This was inspired by Robyn Arianrhod's book Einstein's Heroes which explores a language which, imo[and hers], is a celebration of the human spirit. Also where I learnt much about The James Clerk Maxwell <- He did pretty much establish mathematics as the arbiter of physical reality and the first to accept in a real sense that language is reality. He is now one of my personal heroes.
In general, we'll assume that physical reality came first and language came after. We create words to describe what already exists. We'll name trees, animals, mountains, oceans and so on. We can even create words for sounds. Do these words, however, objectively describe the world around us?
We come to language playing a very interesting role when describing the reality. A British colonist would speak alanguage surrounded by 'soft colours and bountiful fertility'. Long tamed by 'civilisation'. Coming to, say, Africa, the words chosen to describe this new enviroment would most likely come to being 'hostile', 'uninhabitable', 'barren'. It would be something that needs to be, 'tamed' and 'civilized'. The native of that land would, most likely, use very different words to describe[With no exact English equivilant].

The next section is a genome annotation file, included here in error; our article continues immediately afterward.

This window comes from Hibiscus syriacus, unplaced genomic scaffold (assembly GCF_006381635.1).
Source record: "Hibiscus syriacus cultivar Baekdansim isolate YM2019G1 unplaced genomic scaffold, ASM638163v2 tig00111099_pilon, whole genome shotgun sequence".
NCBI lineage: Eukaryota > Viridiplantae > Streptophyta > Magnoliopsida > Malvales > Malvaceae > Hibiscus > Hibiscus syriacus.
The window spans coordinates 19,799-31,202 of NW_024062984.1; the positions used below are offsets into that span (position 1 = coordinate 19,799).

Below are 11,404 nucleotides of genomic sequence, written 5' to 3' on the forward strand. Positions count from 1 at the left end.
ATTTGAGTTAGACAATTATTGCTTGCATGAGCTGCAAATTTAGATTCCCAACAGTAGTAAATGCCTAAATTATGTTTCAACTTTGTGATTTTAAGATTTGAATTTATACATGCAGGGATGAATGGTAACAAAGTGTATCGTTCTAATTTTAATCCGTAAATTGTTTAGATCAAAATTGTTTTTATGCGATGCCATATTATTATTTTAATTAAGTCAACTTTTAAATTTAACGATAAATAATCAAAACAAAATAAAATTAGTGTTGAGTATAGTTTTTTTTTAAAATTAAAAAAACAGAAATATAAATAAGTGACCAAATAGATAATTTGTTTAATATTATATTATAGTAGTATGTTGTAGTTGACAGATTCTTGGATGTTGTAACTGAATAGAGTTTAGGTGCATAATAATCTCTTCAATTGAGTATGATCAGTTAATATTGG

Subjectivity dominates. Even visually. An artist must draw what they see. Not what they think they see. The influence of European pre-conceptions were, no doubt, highly evident in early landscape paintings of these new and 'untamed' lands. Thought is not only inherent in our descriptions of reality but also in our perception of it. I imagine most of us think in language, rather than images.
Then we come to Physics; the science of describing the physical world at its most fundamental level. Mathematics thelanguage we use to name and imagine that world. (Yes, imagine.) It is by mathematics - not seeing or touching and doing physical experiments - that physicists have created some of the more bizarre concepts and ideas about nature. An example being quantum theory, which says that at the subatomic level, energy can exist only in discrete packets. We see, in everyday matters, temperature as continually increases. It doesn't jump from 1 to 5 and then to 10 and such in a series of 'quantum leaps'. The concept of the universe was expanding. A possibility first turning up as part in the mathematics of Einstein's general theory of relativity. Where else could such an idea have come to pass?
So whatever our reality is, it is through the language in which we choose to describe it. Please, share your views onreality and how we experience it and what not.